Date of Award

Spring 5-16-2014

Degree Type

Thesis

Degree Name

M.S.

Degree Program

Geology

Department

Earth and Environmental Sciences

Major Professor

Dr. William Simmons

Second Advisor

Dr. Karen L. Webber

Third Advisor

Mr. Alexander Falster

Abstract

Mount Mica is a poorly zoned sodic LCT-type pegmatite consisting dominantly of quartz, albite and muscovite in the outer portions. Potassium feldspar and lepidolite are restricted to the core zone. Micas in the wall zone are chemically homogeneous, but abruptly evolve into higher Cs + Rb bearing lithian muscovites and lepidolites in the core zone. The abrupt increase of the Cs, Rb in K-feldspar, and Cs, Rb and F in muscovite, and lepidolite combined with the occurrence of highly evolved species lepidolite, pollucite, elbaite, beryl and spodumene in the core zone suggests that incompatible elements were retained in residual fluid until their concentration was high enough to initiate crystallization of incompatible-rich mineral phases. The relatively low abundance of incompatible elements in the hanging wall suggest that the fractionation process was efficient in sweeping incompatibles into the core-zone, producing proportionally small volumes inside the pegmatite with very high enrichment in incompatible elements.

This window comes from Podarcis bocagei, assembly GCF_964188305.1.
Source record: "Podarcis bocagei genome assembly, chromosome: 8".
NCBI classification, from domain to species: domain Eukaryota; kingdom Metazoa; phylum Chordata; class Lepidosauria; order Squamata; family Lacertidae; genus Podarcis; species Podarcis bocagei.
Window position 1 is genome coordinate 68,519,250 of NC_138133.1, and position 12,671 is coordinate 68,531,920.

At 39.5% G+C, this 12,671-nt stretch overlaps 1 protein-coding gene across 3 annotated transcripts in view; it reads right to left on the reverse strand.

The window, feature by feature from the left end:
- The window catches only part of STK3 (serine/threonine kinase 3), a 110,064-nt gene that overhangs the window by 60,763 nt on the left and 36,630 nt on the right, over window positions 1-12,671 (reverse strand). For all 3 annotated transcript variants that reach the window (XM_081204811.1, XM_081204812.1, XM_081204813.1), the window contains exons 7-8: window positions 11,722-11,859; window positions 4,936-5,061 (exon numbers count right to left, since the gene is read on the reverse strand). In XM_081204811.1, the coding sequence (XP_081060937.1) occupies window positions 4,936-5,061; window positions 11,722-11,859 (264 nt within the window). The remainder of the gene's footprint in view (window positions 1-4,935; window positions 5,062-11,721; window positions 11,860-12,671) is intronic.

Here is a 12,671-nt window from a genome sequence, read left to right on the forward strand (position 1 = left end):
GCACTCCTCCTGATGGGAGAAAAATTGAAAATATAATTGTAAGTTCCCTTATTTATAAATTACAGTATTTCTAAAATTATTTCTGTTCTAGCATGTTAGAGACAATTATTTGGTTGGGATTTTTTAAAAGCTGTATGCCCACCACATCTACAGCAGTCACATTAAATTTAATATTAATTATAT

Rights

The University of New Orleans and its agents retain the non-exclusive license to archive and make accessible this dissertation or thesis in whole or in part in all forms of media, now or hereafter known. The author retains all other ownership rights to the copyright of the thesis or dissertation.

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